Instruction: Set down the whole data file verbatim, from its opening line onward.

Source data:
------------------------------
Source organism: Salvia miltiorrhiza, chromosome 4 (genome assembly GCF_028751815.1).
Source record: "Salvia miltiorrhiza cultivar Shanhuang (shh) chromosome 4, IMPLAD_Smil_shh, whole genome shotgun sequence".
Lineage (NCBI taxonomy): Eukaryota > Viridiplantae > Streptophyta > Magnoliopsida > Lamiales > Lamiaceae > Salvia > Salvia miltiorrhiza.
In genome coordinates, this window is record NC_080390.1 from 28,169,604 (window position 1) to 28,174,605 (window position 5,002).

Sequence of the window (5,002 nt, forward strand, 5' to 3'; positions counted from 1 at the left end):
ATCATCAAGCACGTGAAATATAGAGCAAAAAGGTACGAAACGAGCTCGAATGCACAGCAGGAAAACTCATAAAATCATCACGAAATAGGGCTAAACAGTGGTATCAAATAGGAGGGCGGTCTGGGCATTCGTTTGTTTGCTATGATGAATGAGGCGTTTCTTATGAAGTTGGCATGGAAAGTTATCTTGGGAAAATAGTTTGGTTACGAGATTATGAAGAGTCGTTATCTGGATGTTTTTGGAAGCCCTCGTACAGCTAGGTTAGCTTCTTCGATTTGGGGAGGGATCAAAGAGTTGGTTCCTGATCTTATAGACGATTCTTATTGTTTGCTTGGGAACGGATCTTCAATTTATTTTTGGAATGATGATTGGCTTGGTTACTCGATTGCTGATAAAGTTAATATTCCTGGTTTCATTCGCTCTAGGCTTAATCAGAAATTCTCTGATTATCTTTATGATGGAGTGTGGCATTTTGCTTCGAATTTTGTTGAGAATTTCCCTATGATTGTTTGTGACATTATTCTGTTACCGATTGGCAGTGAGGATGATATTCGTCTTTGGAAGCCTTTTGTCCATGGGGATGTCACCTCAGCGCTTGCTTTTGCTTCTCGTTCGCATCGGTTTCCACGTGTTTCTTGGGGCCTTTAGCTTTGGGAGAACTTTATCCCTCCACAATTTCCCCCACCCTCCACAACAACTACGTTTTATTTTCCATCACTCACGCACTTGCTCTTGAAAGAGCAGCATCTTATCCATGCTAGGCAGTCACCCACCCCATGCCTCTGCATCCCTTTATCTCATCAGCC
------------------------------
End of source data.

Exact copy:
Source organism: Salvia miltiorrhiza, chromosome 4 (genome assembly GCF_028751815.1).
Source record: "Salvia miltiorrhiza cultivar Shanhuang (shh) chromosome 4, IMPLAD_Smil_shh, whole genome shotgun sequence".
Lineage (NCBI taxonomy): Eukaryota > Viridiplantae > Streptophyta > Magnoliopsida > Lamiales > Lamiaceae > Salvia > Salvia miltiorrhiza.
In genome coordinates, this window is record NC_080390.1 from 28,169,604 (window position 1) to 28,174,605 (window position 5,002).

Sequence of the window (5,002 nt, forward strand, 5' to 3'; positions counted from 1 at the left end):
ATCATCAAGCACGTGAAATATAGAGCAAAAAGGTACGAAACGAGCTCGAATGCACAGCAGGAAAACTCATAAAATCATCACGAAATAGGGCTAAACAGTGGTATCAAATAGGAGGGCGGTCTGGGCATTCGTTTGTTTGCTATGATGAATGAGGCGTTTCTTATGAAGTTGGCATGGAAAGTTATCTTGGGAAAATAGTTTGGTTACGAGATTATGAAGAGTCGTTATCTGGATGTTTTTGGAAGCCCTCGTACAGCTAGGTTAGCTTCTTCGATTTGGGGAGGGATCAAAGAGTTGGTTCCTGATCTTATAGACGATTCTTATTGTTTGCTTGGGAACGGATCTTCAATTTATTTTTGGAATGATGATTGGCTTGGTTACTCGATTGCTGATAAAGTTAATATTCCTGGTTTCATTCGCTCTAGGCTTAATCAGAAATTCTCTGATTATCTTTATGATGGAGTGTGGCATTTTGCTTCGAATTTTGTTGAGAATTTCCCTATGATTGTTTGTGACATTATTCTGTTACCGATTGGCAGTGAGGATGATATTCGTCTTTGGAAGCCTTTTGTCCATGGGGATGTCACCTCAGCGCTTGCTTTTGCTTCTCGTTCGCATCGGTTTCCACGTGTTTCTTGGGGCCTTTAGCTTTGGGAGAACTTTATCCCTCCACAATTTCCCCCACCCTCCACAACAACTACGTTTTATTTTCCATCACTCACGCACTTGCTCTTGAAAGAGCAGCATCTTATCCATGCTAGGCAGTCACCCACCCCATGCCTCTGCATCCCTTTATCTCATCAGCC